Mystic, mysticism, and mystery all come from the root myst (hidden) or mystes (one who has been initiated). According to philosopher Ken Wilbur, the scientists Pribram, Bohr, and Capra represent some of the most serious, and sophisticated attempts to interface “hard science” with spiritual realities. Other scientists who preceded them such as Heisenberg, Bohr, Jeans, Eddington, even Einstein himself held a mystical-spiritual view of the world. Mysticism is a transcendental reality described by perennial philosophy and spiritual traditions. Christianity, Judaism, and Islam all have ancient mystical roots.

Mystics, whether from these traditions or others, consistently report transcendental experiences revealing a fundamental unity, total interconnectedness and interrelatedness, being filled with ecstatic or Divine love, and the non-presence of duality or boundaries. Mystical experiences open and expand the heart, clear and transcend the mind, and nourish the soul. Nature, contemplation, silence, music, and the arts, are often doorways to mystical experience.

A significant shift occurs after we integrate the internal and external worlds; we move beyond polarity and duality and learn to see both worlds at once. We contain this paradox in order to see the many options available to us. This more accepting and expansive way of thinking increases our tolerance for ambiguity, which is a function of wisdom. The ability to move beyond black or white, good or evil, helpful or harmful signals wisdom’s presence; and opens the door to mystical experiences which increase love’s expression and goodness into the world.

Our work in life demands that we neither be entrenched in the polarities of our daily experiences nor rigid, harsh, or unforgiving in our approach. We are stretched to shift our perspective and our actions from the dualism of either/or to holding the paradox of both/and. This allows something greater and more creative to emerge. It is an essential perspective for problem solving. Wisdom always looks for the most elegant solution, the one that will create a genuine win-win and serve the greater good of the majority of people.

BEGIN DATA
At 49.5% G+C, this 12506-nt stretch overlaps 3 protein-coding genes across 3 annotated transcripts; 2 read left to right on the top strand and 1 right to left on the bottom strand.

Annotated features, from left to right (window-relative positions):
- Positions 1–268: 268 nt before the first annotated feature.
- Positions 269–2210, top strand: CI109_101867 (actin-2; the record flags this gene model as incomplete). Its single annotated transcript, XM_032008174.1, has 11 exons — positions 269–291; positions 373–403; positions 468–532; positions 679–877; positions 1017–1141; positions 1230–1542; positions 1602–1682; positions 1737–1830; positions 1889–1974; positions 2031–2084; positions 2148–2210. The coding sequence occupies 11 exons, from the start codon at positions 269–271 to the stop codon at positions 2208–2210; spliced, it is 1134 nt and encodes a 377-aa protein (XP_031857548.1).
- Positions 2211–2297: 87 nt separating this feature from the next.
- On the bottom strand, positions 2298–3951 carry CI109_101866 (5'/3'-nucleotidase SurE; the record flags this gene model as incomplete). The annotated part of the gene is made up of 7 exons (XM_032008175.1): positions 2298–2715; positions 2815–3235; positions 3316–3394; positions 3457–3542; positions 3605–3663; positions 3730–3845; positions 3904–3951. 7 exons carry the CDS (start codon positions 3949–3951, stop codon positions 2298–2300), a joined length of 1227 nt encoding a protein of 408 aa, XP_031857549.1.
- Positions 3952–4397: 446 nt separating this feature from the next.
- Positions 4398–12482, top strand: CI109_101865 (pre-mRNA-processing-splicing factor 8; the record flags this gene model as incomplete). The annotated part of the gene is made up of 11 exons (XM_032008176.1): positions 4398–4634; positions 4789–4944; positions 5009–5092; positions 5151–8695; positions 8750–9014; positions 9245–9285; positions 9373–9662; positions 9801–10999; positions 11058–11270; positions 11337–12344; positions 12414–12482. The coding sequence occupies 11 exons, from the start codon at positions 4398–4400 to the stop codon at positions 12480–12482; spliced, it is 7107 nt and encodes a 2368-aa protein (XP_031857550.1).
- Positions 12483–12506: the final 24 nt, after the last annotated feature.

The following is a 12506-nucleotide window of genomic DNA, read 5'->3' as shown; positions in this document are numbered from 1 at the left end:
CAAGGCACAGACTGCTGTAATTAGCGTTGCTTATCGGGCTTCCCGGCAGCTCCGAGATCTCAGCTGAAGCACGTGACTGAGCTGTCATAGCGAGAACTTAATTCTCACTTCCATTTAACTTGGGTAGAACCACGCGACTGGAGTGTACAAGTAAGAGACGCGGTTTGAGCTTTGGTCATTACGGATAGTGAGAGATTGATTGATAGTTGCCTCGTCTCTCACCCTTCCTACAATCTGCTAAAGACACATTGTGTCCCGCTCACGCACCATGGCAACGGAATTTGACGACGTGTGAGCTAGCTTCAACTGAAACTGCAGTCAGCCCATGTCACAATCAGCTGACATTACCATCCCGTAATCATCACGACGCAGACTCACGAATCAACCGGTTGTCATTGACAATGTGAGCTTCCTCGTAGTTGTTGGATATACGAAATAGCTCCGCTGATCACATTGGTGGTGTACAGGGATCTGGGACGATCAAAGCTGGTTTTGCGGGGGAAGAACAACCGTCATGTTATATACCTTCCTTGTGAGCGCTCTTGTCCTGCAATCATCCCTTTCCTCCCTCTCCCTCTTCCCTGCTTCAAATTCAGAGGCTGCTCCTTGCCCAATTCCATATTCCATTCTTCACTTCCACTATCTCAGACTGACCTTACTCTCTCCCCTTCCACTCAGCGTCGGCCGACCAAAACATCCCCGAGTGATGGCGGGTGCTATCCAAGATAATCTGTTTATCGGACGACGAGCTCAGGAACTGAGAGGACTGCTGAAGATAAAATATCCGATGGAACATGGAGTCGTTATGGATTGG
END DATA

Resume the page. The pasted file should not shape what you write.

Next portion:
Two extraordinary examples of what can happen when we hold the paradox of both/and to allow something greater to emerge are the restorative justice process of South Africa’s Truth and Reconciliation Commission in resolving apartheid issues, and the unprecedented creativity and collaboration that created the European Union. Because the people involved avoided remaining in fixed, entrenched positions, they generated outcomes that far exceeded initial expectations or imagined results.

If we can embrace the meanings and experiences in both our internal and external worlds, melding the sacred and profane, we will be rigorously challenged to transform opposition into paradox. The essential task is to allow all sides of an issue, or pairs of opposites, to exist in equal dignity until their hidden unity is revealed. This is currently our initiation, into the embodiment of wisdom, the entry point into authentic spiritual maturation and personal transformation.

When we shift our perspective to look beyond dualities, opposites, and polarities, we can
simultaneously consider many diverse options and possibilities without applying solutions that may seem quick, easy, and expedient but are in fact premature. In cultivating love and wisdom in our lives, it becomes imperative to increase our capacity to hold creative tension, allowing far greater and more inclusive solutions and options to emerge. By befriending and strengthening our capacity to hold paradox, we can explore the realm of deep spiritual growth. As we actualize all aspects of ourselves and weave them into an inherent symmetry and whole, we become more skillful problem solvers, mediators, stewards of justice, and models of patience and mercy. We become an unshakably wise and loving presence that harnesses the good, true, and beautiful for the greater good of all concerned. This is wisdom’s way; and is the primary task in walking the mystical path with practical feet.

As we are collectively initiated together in creating a new and better world, may our determination as change masters be, in or own work and relationships, to carry wisdom and “a pure, honest, and warm hearted motivation”. May we embrace and partner with change and impact this important evolutionary cycle, so the generations of the future will know that we retained our moral fiber, as we took solid action to create sustainability, protected all that was endangered, and galvanized together to restore our outer home––the Earth.